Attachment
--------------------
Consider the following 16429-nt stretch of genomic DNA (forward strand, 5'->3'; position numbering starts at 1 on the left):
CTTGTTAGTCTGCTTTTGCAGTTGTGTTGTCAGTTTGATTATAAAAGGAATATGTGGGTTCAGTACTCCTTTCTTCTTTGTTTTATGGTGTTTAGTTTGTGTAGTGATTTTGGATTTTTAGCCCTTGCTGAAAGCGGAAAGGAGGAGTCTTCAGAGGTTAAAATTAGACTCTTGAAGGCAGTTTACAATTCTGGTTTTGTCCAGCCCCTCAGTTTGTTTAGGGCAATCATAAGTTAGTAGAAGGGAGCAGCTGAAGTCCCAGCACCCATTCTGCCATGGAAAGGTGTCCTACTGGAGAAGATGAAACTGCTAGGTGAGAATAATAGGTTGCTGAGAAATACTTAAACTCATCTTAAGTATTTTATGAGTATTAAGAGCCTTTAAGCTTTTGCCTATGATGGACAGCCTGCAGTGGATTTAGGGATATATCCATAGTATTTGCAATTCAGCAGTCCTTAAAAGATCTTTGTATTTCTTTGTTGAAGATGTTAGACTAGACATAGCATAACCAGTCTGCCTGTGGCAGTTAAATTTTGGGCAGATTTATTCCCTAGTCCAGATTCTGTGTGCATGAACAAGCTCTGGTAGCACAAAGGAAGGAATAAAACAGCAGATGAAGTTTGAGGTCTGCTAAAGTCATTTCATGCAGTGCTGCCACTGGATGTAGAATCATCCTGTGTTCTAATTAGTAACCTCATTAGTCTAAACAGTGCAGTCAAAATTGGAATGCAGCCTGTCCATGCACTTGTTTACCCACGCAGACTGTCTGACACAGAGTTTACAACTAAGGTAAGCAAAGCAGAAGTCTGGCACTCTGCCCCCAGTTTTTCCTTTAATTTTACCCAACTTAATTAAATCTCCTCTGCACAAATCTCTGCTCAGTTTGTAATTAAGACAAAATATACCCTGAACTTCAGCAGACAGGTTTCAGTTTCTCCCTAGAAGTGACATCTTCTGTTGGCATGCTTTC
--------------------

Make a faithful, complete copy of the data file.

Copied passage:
Consider the following 16429-nt stretch of genomic DNA (forward strand, 5'->3'; position numbering starts at 1 on the left):
CTTGTTAGTCTGCTTTTGCAGTTGTGTTGTCAGTTTGATTATAAAAGGAATATGTGGGTTCAGTACTCCTTTCTTCTTTGTTTTATGGTGTTTAGTTTGTGTAGTGATTTTGGATTTTTAGCCCTTGCTGAAAGCGGAAAGGAGGAGTCTTCAGAGGTTAAAATTAGACTCTTGAAGGCAGTTTACAATTCTGGTTTTGTCCAGCCCCTCAGTTTGTTTAGGGCAATCATAAGTTAGTAGAAGGGAGCAGCTGAAGTCCCAGCACCCATTCTGCCATGGAAAGGTGTCCTACTGGAGAAGATGAAACTGCTAGGTGAGAATAATAGGTTGCTGAGAAATACTTAAACTCATCTTAAGTATTTTATGAGTATTAAGAGCCTTTAAGCTTTTGCCTATGATGGACAGCCTGCAGTGGATTTAGGGATATATCCATAGTATTTGCAATTCAGCAGTCCTTAAAAGATCTTTGTATTTCTTTGTTGAAGATGTTAGACTAGACATAGCATAACCAGTCTGCCTGTGGCAGTTAAATTTTGGGCAGATTTATTCCCTAGTCCAGATTCTGTGTGCATGAACAAGCTCTGGTAGCACAAAGGAAGGAATAAAACAGCAGATGAAGTTTGAGGTCTGCTAAAGTCATTTCATGCAGTGCTGCCACTGGATGTAGAATCATCCTGTGTTCTAATTAGTAACCTCATTAGTCTAAACAGTGCAGTCAAAATTGGAATGCAGCCTGTCCATGCACTTGTTTACCCACGCAGACTGTCTGACACAGAGTTTACAACTAAGGTAAGCAAAGCAGAAGTCTGGCACTCTGCCCCCAGTTTTTCCTTTAATTTTACCCAACTTAATTAAATCTCCTCTGCACAAATCTCTGCTCAGTTTGTAATTAAGACAAAATATACCCTGAACTTCAGCAGACAGGTTTCAGTTTCTCCCTAGAAGTGACATCTTCTGTTGGCATGCTTTC